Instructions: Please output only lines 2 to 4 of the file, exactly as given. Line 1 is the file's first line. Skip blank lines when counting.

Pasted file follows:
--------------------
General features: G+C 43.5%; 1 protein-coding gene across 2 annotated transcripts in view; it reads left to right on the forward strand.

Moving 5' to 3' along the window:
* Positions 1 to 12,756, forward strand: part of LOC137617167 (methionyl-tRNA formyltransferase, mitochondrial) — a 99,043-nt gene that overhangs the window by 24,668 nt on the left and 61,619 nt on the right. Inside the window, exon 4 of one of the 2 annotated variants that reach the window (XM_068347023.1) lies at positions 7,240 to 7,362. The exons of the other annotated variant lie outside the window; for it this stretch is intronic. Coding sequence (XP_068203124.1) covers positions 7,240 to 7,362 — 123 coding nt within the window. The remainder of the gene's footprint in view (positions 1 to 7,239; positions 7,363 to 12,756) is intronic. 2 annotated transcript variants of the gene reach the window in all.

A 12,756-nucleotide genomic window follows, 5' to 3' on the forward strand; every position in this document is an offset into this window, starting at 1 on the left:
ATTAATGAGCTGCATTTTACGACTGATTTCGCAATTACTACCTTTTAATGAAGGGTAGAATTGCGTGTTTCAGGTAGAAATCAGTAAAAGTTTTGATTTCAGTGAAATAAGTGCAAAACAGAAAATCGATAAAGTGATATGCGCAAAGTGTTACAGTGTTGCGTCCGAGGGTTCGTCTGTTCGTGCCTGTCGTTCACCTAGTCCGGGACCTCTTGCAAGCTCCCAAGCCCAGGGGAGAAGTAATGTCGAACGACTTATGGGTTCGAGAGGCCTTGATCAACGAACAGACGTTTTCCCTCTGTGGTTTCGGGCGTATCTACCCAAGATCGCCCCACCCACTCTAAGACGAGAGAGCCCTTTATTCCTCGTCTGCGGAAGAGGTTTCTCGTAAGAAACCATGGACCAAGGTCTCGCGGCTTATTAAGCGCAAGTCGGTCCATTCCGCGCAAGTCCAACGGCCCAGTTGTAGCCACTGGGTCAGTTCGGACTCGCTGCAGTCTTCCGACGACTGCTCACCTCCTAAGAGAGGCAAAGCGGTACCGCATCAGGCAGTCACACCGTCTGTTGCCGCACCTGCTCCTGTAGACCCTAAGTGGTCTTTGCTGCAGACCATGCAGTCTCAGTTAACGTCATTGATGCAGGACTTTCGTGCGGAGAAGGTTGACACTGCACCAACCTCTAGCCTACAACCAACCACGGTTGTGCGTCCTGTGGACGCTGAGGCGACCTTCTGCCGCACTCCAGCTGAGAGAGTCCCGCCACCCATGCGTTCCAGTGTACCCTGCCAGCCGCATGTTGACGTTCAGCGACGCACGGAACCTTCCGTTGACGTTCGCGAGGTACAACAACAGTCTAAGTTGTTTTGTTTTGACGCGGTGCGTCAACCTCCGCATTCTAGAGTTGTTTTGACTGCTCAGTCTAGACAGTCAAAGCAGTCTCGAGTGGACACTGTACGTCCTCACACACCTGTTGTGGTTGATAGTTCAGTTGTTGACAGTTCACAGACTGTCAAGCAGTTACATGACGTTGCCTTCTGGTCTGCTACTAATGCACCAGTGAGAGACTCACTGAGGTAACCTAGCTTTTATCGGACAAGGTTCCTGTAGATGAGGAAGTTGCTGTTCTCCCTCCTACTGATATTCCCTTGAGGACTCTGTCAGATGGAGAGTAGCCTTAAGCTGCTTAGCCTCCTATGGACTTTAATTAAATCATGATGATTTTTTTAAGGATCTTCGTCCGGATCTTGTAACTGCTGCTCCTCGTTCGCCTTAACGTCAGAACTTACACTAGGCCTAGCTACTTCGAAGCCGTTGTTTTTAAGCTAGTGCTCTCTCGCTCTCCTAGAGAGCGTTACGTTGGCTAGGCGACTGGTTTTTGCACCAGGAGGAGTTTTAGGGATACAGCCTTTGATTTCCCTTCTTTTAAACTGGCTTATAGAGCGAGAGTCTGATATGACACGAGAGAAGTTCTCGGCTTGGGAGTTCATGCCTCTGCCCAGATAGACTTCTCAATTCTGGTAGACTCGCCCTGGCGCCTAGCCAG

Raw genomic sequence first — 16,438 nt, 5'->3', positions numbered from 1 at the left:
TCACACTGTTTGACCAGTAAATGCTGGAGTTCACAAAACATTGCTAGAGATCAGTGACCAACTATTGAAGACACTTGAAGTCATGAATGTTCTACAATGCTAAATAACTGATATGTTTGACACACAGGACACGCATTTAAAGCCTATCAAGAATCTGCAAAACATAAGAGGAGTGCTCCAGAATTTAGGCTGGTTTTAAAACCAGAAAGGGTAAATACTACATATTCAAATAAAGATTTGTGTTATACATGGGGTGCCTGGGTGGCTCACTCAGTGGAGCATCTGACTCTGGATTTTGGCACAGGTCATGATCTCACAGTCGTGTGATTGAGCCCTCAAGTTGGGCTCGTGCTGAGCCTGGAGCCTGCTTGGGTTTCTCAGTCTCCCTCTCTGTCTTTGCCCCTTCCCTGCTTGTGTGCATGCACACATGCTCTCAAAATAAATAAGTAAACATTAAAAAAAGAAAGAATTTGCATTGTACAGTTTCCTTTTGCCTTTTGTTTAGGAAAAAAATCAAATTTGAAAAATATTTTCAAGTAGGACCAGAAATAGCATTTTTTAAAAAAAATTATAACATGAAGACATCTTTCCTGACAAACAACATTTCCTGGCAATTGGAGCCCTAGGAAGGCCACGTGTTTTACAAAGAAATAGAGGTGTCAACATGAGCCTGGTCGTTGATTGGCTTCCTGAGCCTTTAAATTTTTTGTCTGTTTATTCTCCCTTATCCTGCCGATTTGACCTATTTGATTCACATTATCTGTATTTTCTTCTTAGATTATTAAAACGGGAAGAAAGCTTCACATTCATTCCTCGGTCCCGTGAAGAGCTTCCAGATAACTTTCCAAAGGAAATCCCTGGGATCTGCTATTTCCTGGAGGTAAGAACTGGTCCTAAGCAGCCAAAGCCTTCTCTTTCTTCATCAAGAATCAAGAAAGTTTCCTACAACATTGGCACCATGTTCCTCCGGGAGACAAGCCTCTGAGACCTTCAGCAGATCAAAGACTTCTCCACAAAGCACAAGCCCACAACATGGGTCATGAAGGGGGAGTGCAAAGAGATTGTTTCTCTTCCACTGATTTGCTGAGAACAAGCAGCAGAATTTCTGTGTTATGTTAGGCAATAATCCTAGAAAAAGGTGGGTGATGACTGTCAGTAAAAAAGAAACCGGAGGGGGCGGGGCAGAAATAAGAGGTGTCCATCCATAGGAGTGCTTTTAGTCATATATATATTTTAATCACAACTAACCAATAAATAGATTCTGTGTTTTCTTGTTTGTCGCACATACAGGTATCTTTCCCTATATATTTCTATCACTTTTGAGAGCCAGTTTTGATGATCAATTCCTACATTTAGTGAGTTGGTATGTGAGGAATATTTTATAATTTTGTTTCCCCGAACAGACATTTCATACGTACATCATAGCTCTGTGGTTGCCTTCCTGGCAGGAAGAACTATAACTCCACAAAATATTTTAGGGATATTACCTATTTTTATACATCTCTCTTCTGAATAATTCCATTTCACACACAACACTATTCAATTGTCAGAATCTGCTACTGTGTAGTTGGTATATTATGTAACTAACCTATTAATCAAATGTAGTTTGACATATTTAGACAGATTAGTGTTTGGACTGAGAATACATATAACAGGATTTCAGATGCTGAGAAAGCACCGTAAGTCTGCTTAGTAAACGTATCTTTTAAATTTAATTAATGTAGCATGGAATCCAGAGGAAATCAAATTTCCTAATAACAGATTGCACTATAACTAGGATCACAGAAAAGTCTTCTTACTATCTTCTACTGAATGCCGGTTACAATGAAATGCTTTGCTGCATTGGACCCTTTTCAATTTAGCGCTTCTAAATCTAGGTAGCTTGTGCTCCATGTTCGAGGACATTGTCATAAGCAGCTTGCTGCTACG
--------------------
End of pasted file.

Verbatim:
Moving 5' to 3' along the window:
* Positions 1 to 12,756, forward strand: part of LOC137617167 (methionyl-tRNA formyltransferase, mitochondrial) — a 99,043-nt gene that overhangs the window by 24,668 nt on the left and 61,619 nt on the right. Inside the window, exon 4 of one of the 2 annotated variants that reach the window (XM_068347023.1) lies at positions 7,240 to 7,362. The exons of the other annotated variant lie outside the window; for it this stretch is intronic. Coding sequence (XP_068203124.1) covers positions 7,240 to 7,362 — 123 coding nt within the window. The remainder of the gene's footprint in view (positions 1 to 7,239; positions 7,363 to 12,756) is intronic. 2 annotated transcript variants of the gene reach the window in all.

A 12,756-nucleotide genomic window follows, 5' to 3' on the forward strand; every position in this document is an offset into this window, starting at 1 on the left: